The month of February in our house comes without a whole lot of pomp and circumstance. We celebrate the snow probably more than we celebrate anything. However, every year when about February 12 rolls around, I think, “Maybe we should do something for Valentine’s Day. Gee, wouldn’t it be nice to get some presents? But presents cost money. That’s not good. Well, dinner then. Ooooo—what if it was at a fancy restaurant and we got all dressed up? That would be exciting! And what if there was a horse-drawn carriage ride, or a singing telegram guy, or . . . yes, that’s it, what if there were diamonds?!!!!”
So goes my internal dialogue. You might think it sounds silly, but I guarantee you I’m not the only one. Part of it is culturally driven, while part of it is our internal psyche.
We want to know we are loved.
People can shows us love through many different means—gifts, a foot rub, doing the dishes, helping with homework, saying kind words—and we return those gestures. Relationships that build up are important. It’s how God intended His Body to work, caring with and for one another, loving our neighbor and loving our spouse.
However, there is one little mistake in all of it that tears quietly at the fabric of marriages and relationships. It’s like the pinprick hole I found in our leather couch: not a big deal at all, hardly noticeable to someone not looking for it, until I turn my back and my puppy finds it. Now my couch hole is gaping like a fresh wound, and I wonder how in the world I’m even going to begin to restore it. The mistake we so often make in our romantic relationships, and even friendships and family relationships, is failing to identify the difference between love and glory.
We want people to fill us.
We want our spouse to be all we need them to be, to find us attractive, but not bug us too much, to work hard and provide or keep the house organized and steady, but be available when we ask for something else, to know just the right words to say and when to keep their mouth closed and just listen.
We want to walk away from any given conversation, sexual experience, or even mealtime with our spouse and feel full of love and care and a sense that all is right with the world. We see the cultural pressure for this in the gloriously large prom invitations and the Facebook posts about a spouse’s gift or thoughtfulness that rival a romantic novella.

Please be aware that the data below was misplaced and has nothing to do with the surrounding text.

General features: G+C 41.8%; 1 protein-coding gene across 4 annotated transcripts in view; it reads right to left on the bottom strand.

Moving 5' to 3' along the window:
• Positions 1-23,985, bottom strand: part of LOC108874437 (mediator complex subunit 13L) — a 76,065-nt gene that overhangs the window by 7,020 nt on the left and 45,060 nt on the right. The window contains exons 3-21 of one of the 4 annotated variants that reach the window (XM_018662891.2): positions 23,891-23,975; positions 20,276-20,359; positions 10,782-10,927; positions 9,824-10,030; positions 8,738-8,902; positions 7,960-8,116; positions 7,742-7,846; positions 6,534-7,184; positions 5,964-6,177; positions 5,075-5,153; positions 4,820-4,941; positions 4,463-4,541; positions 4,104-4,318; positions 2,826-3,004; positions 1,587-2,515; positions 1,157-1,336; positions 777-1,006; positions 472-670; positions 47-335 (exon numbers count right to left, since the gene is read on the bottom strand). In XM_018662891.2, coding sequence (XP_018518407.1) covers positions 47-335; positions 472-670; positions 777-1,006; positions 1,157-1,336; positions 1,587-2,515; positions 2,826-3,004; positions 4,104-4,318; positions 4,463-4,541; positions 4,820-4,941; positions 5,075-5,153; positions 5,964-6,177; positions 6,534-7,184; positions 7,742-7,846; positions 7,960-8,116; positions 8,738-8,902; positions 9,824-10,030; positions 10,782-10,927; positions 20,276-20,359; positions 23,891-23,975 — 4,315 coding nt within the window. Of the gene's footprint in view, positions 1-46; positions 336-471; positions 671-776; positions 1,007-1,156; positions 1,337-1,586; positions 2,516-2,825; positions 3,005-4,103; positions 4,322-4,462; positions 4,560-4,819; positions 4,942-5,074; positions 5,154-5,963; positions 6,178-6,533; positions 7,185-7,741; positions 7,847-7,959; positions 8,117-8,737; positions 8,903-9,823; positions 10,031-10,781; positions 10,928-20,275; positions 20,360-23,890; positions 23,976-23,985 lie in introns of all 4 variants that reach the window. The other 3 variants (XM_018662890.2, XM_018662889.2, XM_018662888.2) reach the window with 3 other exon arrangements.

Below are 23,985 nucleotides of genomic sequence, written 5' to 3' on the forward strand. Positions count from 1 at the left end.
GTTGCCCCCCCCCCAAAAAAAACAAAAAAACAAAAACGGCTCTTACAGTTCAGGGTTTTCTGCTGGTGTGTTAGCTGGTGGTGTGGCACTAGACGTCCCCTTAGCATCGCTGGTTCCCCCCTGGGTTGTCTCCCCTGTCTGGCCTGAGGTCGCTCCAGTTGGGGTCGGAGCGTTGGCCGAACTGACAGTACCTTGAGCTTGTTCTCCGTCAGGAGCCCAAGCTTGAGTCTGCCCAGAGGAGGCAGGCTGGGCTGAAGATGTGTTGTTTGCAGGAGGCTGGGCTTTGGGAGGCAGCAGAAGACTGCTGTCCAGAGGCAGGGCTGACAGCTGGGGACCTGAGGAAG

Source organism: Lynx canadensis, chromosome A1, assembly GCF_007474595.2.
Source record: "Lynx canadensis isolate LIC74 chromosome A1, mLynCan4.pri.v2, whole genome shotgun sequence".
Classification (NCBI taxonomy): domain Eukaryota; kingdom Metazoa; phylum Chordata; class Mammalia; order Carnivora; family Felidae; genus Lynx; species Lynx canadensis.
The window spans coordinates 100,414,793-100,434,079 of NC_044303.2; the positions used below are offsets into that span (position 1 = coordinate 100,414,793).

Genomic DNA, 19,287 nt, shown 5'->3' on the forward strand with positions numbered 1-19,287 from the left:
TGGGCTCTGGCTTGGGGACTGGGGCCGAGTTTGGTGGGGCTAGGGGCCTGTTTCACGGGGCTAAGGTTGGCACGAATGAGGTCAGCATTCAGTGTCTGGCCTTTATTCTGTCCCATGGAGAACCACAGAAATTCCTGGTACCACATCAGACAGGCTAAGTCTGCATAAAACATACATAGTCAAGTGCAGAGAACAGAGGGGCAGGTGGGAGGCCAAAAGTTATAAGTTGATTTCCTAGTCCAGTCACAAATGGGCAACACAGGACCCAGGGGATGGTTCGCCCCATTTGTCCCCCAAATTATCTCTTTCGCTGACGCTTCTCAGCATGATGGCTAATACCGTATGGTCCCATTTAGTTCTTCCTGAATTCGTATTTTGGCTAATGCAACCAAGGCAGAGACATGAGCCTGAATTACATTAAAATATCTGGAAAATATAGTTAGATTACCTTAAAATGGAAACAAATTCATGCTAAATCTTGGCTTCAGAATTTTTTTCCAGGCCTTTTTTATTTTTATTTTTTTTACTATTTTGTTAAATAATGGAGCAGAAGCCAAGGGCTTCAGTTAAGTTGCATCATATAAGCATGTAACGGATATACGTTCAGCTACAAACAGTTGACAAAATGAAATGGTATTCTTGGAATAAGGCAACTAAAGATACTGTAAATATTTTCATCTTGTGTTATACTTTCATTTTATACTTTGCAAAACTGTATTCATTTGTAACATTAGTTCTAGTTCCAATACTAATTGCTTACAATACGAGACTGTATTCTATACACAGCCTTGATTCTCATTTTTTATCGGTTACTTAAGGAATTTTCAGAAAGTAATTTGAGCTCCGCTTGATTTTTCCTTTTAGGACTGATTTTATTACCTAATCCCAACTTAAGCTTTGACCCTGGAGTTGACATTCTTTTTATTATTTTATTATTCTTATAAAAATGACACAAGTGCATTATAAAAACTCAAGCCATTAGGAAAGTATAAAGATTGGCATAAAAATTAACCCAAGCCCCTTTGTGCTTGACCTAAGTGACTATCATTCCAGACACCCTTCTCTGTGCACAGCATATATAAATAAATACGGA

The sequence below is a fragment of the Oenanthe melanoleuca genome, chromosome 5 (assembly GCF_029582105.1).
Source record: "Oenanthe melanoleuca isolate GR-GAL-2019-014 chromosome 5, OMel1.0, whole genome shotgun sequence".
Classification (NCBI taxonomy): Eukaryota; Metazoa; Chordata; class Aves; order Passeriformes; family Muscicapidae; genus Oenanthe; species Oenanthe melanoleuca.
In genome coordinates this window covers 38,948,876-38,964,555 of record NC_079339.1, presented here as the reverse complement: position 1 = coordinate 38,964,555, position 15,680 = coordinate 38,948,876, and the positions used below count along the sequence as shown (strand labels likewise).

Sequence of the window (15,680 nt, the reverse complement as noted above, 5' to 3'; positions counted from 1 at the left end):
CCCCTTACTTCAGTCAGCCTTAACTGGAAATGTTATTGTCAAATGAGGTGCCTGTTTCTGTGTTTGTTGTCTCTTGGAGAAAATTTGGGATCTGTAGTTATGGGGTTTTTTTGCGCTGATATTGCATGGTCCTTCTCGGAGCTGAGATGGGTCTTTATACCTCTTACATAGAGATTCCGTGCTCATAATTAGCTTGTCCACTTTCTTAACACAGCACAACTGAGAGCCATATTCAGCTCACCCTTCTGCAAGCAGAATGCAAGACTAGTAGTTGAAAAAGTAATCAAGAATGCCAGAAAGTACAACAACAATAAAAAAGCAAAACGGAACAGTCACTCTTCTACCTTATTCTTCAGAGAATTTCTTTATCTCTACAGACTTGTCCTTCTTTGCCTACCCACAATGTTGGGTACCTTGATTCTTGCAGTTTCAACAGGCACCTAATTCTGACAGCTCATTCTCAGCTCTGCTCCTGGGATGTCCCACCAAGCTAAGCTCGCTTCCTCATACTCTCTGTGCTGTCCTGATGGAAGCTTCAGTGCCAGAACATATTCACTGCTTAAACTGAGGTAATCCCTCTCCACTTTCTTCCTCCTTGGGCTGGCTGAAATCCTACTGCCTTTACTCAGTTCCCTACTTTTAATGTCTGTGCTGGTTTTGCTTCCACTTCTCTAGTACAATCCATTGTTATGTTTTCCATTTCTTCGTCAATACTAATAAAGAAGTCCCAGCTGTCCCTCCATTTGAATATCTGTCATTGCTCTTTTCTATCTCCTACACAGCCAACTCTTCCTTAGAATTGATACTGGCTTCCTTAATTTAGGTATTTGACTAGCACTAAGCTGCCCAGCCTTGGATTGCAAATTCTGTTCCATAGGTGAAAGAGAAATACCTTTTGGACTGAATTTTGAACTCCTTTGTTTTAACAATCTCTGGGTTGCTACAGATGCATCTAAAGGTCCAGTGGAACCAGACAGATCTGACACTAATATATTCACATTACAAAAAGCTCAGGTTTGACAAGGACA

But fulfillment isn’t our spouse’s job. That’s Jesus Christ’s.
The presents, the words of affection, the grand idea of completing my sentences, and the sweeping romantic gestures aren’t really love. They’re glory. They make us feel good. They make us feel full. They are good, but they can’t hold the weight of our need. Only God can.
Psalm 72:18–19 clarifies this concept:
Blessed be the LORD, the God of Israel, who alone does wondrous things.
Blessed be His glorious name forever; may the whole earth be filled with His glory. Amen and Amen!
The earth was surely meant to be filled with glory. We were meant to be filled with the glory of God’s name, in the person and work of the Holy Spirit. The Son sent us the Spirit so that we would be full. No person can do this for us.
When we find ourselves looking for something from our spouse, particularly grand gestures, we can ask ourselves:
Am I looking for love, or am I looking for glory?
Do I want to have a relationship? Or do I want to be noticed?
When we receive grand gestures or even have conversations with our spouse that leave us feeling full, we can give all glory to God. He places these people in our lives. He gives us all we need for each day.
God is the filler. He sent His Son into this world to die and rise for me. I am full. The glory belongs to God and to God alone. His goodness, His mercy at the cross, fills me, and that is more than enough to know I am valued and I matter on this planet. Now I can share love freely with my spouse, my family, and my friends, and leave fullness and glory to God’s work. He does it so well.